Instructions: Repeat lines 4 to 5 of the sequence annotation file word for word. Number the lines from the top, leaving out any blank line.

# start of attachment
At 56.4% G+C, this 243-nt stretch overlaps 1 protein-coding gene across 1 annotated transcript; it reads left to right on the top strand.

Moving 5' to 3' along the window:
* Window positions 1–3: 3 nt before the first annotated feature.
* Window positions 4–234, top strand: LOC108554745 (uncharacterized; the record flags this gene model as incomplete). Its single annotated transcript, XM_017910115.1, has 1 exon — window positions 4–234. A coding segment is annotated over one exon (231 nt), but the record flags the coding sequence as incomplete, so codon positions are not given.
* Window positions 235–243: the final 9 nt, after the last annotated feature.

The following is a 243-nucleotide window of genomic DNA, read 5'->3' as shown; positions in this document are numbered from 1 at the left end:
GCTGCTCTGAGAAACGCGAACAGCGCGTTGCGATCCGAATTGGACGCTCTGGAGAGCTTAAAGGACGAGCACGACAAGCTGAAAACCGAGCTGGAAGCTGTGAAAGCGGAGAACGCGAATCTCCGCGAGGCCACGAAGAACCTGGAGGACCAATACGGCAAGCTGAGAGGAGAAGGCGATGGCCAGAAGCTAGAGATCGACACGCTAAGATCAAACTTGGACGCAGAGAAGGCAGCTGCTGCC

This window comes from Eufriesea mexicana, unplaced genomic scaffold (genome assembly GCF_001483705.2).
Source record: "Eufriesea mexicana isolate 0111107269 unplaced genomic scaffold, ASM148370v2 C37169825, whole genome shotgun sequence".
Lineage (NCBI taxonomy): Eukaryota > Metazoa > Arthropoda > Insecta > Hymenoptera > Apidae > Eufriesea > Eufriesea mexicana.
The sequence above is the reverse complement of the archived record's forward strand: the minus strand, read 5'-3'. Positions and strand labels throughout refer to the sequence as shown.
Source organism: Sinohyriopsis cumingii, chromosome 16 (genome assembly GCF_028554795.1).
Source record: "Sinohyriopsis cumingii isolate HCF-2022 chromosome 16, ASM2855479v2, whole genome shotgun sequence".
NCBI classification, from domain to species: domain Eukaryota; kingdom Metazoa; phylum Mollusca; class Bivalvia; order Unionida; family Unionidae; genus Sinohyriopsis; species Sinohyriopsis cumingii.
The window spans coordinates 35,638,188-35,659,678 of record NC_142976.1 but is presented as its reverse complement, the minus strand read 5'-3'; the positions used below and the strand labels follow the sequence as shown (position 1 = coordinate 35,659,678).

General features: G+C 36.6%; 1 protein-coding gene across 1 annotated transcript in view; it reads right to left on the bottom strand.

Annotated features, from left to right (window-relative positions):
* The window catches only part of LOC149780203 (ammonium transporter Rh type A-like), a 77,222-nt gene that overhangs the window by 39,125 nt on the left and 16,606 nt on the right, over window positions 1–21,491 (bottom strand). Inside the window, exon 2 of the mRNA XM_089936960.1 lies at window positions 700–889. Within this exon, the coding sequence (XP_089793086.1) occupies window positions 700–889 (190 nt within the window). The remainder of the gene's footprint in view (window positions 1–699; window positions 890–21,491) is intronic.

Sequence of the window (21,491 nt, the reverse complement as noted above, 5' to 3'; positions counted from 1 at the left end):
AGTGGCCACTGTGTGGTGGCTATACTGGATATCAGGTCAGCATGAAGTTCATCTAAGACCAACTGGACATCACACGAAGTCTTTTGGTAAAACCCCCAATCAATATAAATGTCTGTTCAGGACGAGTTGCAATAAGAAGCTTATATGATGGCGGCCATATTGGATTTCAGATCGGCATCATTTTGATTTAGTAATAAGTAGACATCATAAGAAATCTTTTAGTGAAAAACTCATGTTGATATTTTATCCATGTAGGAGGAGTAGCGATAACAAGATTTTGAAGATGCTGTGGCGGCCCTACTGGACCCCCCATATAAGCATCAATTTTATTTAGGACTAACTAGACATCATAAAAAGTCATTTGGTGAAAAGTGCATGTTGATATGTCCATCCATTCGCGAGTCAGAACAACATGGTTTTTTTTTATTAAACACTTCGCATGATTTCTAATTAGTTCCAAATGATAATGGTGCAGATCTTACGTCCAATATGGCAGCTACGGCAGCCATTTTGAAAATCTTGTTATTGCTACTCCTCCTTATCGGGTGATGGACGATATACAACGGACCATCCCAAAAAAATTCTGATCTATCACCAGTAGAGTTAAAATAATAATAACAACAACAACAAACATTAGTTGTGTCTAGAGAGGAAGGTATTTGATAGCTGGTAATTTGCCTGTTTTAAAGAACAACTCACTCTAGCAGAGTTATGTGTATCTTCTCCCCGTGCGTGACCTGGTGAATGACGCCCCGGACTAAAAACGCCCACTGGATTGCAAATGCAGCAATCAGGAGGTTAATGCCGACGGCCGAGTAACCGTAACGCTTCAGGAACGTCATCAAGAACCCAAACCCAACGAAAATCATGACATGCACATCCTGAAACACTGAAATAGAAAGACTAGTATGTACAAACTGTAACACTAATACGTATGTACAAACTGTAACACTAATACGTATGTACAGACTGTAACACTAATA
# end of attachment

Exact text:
* Window positions 4–234, top strand: LOC108554745 (uncharacterized; the record flags this gene model as incomplete). Its single annotated transcript, XM_017910115.1, has 1 exon — window positions 4–234. A coding segment is annotated over one exon (231 nt), but the record flags the coding sequence as incomplete, so codon positions are not given.
* Window positions 235–243: the final 9 nt, after the last annotated feature.